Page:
New AG Customer Service Center celebrates topping off

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Despite a little humidity, it was a perfect day for a milestone.

Attorney General Peter Kilmartin and about a dozen staff members came down to the site of his office’s new Customer Service Center on 4 Howard Ave. in Cranston to celebrate the structure’s ceremonial “topping off.” That process involves moving the building’s highest steel beam into place, but before the crane lifted it up Kilmartin and his staff signed it to mark the occasion.

Amy Kempe, Kilmartin’s public information officer, said location was key as it will be situated right on the corner of Howard Avenue and Pontiac Avenue. It will be along the same road as the DMV and Harrington Hall, as well as right near the Department of Labor and Training.

“I think it’s great because it’s right on the corner,” Kempe said last Wednesday. “You can’t miss it.”

The center, slated for completion next spring, is budgeted in total at just under $15 million and will be about 27,000 square feet.

Kempe added that construction is moving “pretty quick” thus far, with anywhere between 25 and 28 workers taking on the project every day. Director of Operations Bill Masse said that number has reached a maximum of 80 in one day.

When all is said and done, the center should employ about 40 to 45 people.

The first floor of the building will feature background checks with the Bureau of Criminal Identification (BCI), diversion and the consumer protection unit (CPU). The basement will contain the informational technology and utilities with about 5,500 square feet left untouched in case of any necessary future improvements.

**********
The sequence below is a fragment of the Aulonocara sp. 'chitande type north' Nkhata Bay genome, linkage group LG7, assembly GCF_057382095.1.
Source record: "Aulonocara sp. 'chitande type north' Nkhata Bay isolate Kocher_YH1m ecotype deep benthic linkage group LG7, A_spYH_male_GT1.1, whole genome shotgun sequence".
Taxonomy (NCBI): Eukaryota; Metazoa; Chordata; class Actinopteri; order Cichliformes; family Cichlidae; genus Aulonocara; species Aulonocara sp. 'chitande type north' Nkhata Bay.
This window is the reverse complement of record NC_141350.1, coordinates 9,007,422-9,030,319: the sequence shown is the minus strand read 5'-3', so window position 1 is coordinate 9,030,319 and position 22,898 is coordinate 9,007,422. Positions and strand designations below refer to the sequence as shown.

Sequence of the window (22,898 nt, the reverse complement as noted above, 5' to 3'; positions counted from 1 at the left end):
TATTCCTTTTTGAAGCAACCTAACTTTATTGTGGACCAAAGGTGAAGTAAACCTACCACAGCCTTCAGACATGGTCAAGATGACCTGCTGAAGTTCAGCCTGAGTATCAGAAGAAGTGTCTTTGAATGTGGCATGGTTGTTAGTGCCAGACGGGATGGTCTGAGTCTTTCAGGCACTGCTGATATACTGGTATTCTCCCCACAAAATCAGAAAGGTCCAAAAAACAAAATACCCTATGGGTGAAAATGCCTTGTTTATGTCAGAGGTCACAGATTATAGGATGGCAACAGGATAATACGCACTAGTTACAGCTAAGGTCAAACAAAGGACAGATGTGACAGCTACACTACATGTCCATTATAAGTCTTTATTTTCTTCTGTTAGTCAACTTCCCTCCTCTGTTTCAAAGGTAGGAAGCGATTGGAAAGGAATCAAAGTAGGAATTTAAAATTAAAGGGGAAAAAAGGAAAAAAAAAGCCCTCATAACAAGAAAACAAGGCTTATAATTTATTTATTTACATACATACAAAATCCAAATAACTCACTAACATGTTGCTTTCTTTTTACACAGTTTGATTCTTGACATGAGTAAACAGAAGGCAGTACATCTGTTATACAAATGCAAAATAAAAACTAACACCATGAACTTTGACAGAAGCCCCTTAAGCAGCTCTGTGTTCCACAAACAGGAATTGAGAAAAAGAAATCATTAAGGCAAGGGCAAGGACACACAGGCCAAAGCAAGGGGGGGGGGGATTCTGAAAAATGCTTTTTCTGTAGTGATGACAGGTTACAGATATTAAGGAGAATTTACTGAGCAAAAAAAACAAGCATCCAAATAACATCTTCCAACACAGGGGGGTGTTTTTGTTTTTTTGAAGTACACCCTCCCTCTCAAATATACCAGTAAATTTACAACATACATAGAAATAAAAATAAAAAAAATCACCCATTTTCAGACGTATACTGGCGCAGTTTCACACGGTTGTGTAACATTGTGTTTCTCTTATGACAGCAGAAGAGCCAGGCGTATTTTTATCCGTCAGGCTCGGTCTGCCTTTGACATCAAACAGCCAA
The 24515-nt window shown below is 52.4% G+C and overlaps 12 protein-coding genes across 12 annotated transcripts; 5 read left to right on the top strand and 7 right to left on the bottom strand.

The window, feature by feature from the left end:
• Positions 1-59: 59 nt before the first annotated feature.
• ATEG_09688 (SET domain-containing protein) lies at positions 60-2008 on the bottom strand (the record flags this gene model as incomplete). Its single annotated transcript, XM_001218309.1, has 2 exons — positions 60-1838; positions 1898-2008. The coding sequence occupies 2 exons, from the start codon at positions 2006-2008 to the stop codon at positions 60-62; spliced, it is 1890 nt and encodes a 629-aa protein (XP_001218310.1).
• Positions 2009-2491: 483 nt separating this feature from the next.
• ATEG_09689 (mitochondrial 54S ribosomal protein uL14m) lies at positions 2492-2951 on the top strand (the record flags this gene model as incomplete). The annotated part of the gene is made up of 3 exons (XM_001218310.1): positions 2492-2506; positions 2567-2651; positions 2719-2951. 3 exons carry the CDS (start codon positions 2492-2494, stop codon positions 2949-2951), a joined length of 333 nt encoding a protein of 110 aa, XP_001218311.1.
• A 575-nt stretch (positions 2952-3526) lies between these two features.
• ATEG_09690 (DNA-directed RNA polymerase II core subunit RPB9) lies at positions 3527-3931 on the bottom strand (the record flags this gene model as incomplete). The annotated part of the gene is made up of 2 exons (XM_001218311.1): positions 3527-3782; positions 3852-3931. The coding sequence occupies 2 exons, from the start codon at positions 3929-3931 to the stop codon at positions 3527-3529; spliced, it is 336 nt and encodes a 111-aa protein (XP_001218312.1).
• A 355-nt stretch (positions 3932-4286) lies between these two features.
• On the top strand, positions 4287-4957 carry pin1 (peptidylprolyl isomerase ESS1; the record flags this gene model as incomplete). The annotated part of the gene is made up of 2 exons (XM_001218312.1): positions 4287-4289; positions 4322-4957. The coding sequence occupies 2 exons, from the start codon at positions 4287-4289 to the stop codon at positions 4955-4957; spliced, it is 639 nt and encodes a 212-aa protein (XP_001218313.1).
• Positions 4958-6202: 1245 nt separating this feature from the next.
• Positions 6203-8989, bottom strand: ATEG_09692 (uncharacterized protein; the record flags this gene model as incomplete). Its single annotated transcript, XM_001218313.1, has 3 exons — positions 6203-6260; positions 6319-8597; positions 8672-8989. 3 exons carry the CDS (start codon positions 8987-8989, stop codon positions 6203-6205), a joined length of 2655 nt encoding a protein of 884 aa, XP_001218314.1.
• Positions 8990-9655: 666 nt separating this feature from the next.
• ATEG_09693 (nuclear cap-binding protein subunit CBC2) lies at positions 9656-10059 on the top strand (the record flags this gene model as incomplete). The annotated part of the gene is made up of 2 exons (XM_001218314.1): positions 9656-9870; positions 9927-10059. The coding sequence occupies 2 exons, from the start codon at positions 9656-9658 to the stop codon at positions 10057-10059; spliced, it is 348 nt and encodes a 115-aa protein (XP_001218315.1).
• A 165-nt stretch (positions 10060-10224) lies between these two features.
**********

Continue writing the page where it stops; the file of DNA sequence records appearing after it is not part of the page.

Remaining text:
“The way it’s built is technically very unique, because it’s really like a floor and a half,” Kempe said. “There will space down here in the basement and that will be all construction and electrical and utility.”

The main purpose of the hub will be to alleviate some of the stress on the main office at 150 South Main St. in Providence. Parking is limited there, and that presents a problem with the office’s high volume.

“The purpose of the customer service is, right now if you need a background check or if you need to come in to see our consumer protection, you need to come down to our Providence office. Find a place to park,” Kempe challenged, adding a laugh. “On South Main Street of all places. Our BCI window sees about, on average, about 300 to 350 people a day.”

Cranston provides something Providence rarely can: a parking lot. The second location also provides a little bit more breathing room inside.

“The one complaint that we’ve always heard is, there’s no lobby space, they’re snaked outside in inclement weather,” Kempe said. “So this will offer plenty of free parking, centrally located on the same complex with other state agencies. Not too far off the highway, on a direct bus route. Plenty of lobby space, comfortable space.”

Kempe also made a point of mentioning there is no taxpayer money in the project.

The funding comes from a 2011 settlement with Google, of which the Rhode Island Attorney General’s office received $60 million of the $500 million disbursed. The Google settlement was the result of the company allowing Canadian pharmacies to advertise through its AdWords program, thus “resulting in the unlawful importation of controlled and non-controlled prescription drugs into the United States.”

The center was designed by Vision 3 and Bacon Construction was contracted for the construction work. Last Wednesday’s press release also mentions that the building will be one of only 22 in the state to own a LEED (Leadership in Environmental and Energy Design) silver rating. It’s earned through various energy efficient features, ranging from the 300 solar panels that will adorn the building to “low flow” plumbing.

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